Los Penasquitos Canyon Preserve

San Diego, California 92121

Los Penasquitos Canyon Preserve

Los Penasquitos Canyon Preserve Professional Review and Guide

"A good choice for long and short hikes is Los Peñasquitos Canyon Preserve, with its meadows, tree-lined trails, and wide-open spaces. This 4100-acre natural park, jointly owned by city and county, was invaded in early 1988 by developers who built a 20-foot-high vehicle road from the west entrance to Lopez Ridge. It’s still a fine place to walk, though, and popular with mountain bikers and horseback riders too. There are creeks to cross, shallow pools to cool your feet in, even a little waterfall. Seven miles long from end to end, the canyon is a haven for wildlife. This guide contains 5 separate walks in Los Penasquitos Canyon Preserve and each is covered in detail."

More Los Penasquitos Canyon Preserve Professional Reviews and Guides

"Although popular, and dead center in the middle of a populated urban area, Los Peñasquitos always seems a little remote. The hike begins at the newest trailhead and ends at a remote waterfall, with spectacular rock formations and forested glens in between. Multiple intersecting multiuse trails all culminate at the path to the waterfall or to Rancho de los Peñasquitos, a historic ranch house that serves as the preserves visitor center."

"This is an easy, out-and-back, 12-mile round-trip ride. The terrain is gentle over an unpaved two-wheel-drive road that is in good condition for most of its length. The road does have a few sandy spots, and some of the short hills contain loose rocks and ruts.

Los Penasquitos Canyon is six miles in length and lies in the midst of San Diego suburbia. Just a few minutes of pedaling will take you into the deep shade of sycamores, eucalyptus, live oak, pepper trees, and willows."

"Bikes are now limited to the canyon's main through-road, a couple of designated connector trails and a parallel road in the canyon's eastern half. The thoroughness with which virtually every singletrack in the preserve has been signed as closed to bikes attests to the fervor of the anti-bike advocates."

"Located in San Diego near where Interstates 5 and 805 meet. Highlights: Waterfall. Hazards: Several trails closed to mountain bikers. Many violators can be found."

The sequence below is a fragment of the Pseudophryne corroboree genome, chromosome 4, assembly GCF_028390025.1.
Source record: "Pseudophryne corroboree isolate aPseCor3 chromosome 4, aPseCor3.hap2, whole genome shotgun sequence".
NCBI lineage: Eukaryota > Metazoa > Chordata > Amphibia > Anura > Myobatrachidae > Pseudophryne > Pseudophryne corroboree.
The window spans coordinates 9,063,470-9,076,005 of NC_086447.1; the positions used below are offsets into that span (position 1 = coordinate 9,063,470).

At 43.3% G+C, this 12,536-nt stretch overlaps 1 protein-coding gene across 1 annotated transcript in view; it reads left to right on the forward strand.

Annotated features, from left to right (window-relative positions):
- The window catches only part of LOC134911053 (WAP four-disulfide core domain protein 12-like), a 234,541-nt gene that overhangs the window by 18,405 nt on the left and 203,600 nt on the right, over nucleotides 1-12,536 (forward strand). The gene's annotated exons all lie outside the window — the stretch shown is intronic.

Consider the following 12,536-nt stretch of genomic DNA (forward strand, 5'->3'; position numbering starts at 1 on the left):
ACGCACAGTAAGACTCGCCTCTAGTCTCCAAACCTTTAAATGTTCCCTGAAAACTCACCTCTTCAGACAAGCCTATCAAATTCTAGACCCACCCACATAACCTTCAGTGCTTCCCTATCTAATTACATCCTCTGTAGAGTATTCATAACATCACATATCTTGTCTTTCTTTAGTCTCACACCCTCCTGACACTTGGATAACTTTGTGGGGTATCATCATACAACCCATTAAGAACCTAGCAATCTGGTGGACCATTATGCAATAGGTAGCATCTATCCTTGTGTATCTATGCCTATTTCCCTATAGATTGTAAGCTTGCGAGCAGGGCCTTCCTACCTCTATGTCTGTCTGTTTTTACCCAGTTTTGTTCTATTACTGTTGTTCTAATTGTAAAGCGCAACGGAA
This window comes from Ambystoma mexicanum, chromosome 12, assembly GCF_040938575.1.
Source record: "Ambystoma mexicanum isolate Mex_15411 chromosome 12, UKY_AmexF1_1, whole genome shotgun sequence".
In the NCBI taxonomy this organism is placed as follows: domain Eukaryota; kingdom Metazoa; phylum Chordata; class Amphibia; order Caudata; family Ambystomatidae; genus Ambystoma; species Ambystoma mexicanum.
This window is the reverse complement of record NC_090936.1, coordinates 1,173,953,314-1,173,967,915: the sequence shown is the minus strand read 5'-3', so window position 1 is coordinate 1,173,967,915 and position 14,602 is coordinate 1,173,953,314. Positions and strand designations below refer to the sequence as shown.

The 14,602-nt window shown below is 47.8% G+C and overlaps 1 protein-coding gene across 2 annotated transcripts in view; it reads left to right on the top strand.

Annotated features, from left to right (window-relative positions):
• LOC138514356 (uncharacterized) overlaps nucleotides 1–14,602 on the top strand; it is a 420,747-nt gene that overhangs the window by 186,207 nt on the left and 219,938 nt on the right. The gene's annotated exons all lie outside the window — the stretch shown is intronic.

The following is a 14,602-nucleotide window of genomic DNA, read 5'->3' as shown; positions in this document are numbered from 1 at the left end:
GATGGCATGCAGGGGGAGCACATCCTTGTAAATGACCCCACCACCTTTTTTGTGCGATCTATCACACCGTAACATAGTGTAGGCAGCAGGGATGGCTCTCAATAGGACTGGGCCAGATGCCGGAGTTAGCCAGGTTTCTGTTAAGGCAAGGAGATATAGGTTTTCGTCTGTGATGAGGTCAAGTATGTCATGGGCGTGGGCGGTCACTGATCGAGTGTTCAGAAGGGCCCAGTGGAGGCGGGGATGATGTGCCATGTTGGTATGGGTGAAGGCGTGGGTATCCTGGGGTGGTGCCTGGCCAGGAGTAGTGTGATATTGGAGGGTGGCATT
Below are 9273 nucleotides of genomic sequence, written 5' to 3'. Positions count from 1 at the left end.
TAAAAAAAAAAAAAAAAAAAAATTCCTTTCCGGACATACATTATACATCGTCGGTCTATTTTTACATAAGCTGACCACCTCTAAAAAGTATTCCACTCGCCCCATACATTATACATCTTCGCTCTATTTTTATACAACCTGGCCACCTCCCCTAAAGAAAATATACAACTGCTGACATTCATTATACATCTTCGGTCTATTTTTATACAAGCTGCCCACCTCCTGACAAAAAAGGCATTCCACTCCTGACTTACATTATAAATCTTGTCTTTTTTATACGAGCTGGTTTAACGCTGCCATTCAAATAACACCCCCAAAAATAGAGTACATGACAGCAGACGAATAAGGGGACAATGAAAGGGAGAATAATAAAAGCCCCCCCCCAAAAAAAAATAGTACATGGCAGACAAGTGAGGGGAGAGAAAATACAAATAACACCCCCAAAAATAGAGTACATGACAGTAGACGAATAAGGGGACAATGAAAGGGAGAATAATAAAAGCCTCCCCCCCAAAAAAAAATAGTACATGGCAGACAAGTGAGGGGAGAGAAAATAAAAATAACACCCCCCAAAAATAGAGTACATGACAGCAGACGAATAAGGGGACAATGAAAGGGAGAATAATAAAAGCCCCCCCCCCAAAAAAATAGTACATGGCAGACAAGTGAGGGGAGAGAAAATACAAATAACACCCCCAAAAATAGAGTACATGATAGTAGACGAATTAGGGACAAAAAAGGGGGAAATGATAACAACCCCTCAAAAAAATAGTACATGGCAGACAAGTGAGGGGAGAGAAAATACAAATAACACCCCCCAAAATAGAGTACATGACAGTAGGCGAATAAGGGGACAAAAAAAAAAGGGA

"A cascading waterfall following the winter rains."

"Crickets sing, cicadas buzz, and bullfrogs groan. A sparrow hawk alights upon a sycamore limb, then launches with outstretched wings to catch a puff of sea breeze moving up the canyon. A cottontail rabbit bounds across the trail, and stops to take your measure with a sidelong stare. Los Penasquitos Creek slips silently through placid pools and darts noisily down multiple paths in the constriction known as the falls."

"Peñasquitos translates from the Spanish as “little cliffs.” The name references the steep hills that border this delightful canyon. This area includes land first granted to San Diego by Mexico in 1820. This course has several short, steep hills offering great workouts in a quiet canyon with abundant sycamore, eucalyptus, and oak trees. Midway up the canyon, a rock-filled gorge with a waterfall provides a great spot to rest. There are mile markers along the trails, which are shared by cyclists, hikers, and equestrians. Several historical structures in the canyon provide interesting background material about the area."

Los Penasquitos Canyon Preserve Reviews

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4/21/2018
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8/28/2010
Really enjoyed this trail, there were many beautiful and vistas of different types. 1st part of the trail is in/near a creek bed where you will probably see hawks, the 2nd part is on a hill trail surrounded by different desert shrubs and trees of various colors (most all gorgeous) and while on the hill trail the far reaching views are wonderful. The third part of the trail goes back down into the creek bed but the environment is quite different you start to see more pines here and get more a feel of a wilderness woodland. As for the complaints about staying on the trail, yes starting the trail and getting to the hill trail could be difficult, but just take a look at my GPS data I uploaded, once on the hill trail the trail is quite easy to stay on until you get back down into the creek bed, but if you take a few moments to look around you will see it the trail.